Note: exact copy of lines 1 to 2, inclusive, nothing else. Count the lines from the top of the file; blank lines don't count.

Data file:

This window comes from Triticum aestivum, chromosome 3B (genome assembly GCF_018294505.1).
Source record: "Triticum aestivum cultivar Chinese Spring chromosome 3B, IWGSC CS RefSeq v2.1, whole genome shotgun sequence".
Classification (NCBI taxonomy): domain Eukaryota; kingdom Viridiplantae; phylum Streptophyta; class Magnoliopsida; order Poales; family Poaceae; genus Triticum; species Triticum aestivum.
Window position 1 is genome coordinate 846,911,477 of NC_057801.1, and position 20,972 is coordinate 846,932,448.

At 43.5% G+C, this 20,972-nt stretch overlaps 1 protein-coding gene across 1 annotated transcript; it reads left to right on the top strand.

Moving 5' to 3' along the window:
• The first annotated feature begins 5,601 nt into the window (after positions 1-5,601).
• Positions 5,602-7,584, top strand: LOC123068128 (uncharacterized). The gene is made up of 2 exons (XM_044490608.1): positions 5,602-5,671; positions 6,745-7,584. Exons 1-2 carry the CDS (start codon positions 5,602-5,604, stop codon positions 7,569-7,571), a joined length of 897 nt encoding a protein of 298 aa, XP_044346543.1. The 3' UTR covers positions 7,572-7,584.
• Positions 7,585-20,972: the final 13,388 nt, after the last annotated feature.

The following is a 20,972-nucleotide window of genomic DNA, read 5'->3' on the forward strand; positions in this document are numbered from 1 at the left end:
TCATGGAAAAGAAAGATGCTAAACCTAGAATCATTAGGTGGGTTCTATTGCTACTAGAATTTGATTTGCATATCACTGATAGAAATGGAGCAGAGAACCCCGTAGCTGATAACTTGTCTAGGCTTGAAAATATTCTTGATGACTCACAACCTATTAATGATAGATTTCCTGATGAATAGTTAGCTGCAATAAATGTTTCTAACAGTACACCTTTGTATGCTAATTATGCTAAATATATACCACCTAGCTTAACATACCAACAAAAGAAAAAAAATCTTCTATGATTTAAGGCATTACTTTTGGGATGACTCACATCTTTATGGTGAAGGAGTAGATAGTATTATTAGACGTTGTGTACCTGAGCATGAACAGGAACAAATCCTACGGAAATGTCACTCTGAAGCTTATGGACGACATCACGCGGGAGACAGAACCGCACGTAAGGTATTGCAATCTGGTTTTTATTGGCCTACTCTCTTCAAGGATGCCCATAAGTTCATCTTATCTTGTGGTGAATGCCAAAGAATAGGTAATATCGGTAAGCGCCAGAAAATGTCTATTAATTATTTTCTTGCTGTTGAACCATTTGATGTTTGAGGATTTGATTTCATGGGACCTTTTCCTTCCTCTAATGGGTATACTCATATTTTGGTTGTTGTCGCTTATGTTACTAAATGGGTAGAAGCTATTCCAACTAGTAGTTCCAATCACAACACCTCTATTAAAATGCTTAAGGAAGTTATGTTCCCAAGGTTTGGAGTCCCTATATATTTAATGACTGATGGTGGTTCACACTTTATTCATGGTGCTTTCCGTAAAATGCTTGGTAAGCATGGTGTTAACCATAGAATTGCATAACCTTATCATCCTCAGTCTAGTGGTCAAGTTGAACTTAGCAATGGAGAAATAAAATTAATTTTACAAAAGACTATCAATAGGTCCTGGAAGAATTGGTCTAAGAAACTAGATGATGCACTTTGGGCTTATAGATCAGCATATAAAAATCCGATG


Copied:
This window comes from Triticum aestivum, chromosome 3B (genome assembly GCF_018294505.1).
Source record: "Triticum aestivum cultivar Chinese Spring chromosome 3B, IWGSC CS RefSeq v2.1, whole genome shotgun sequence".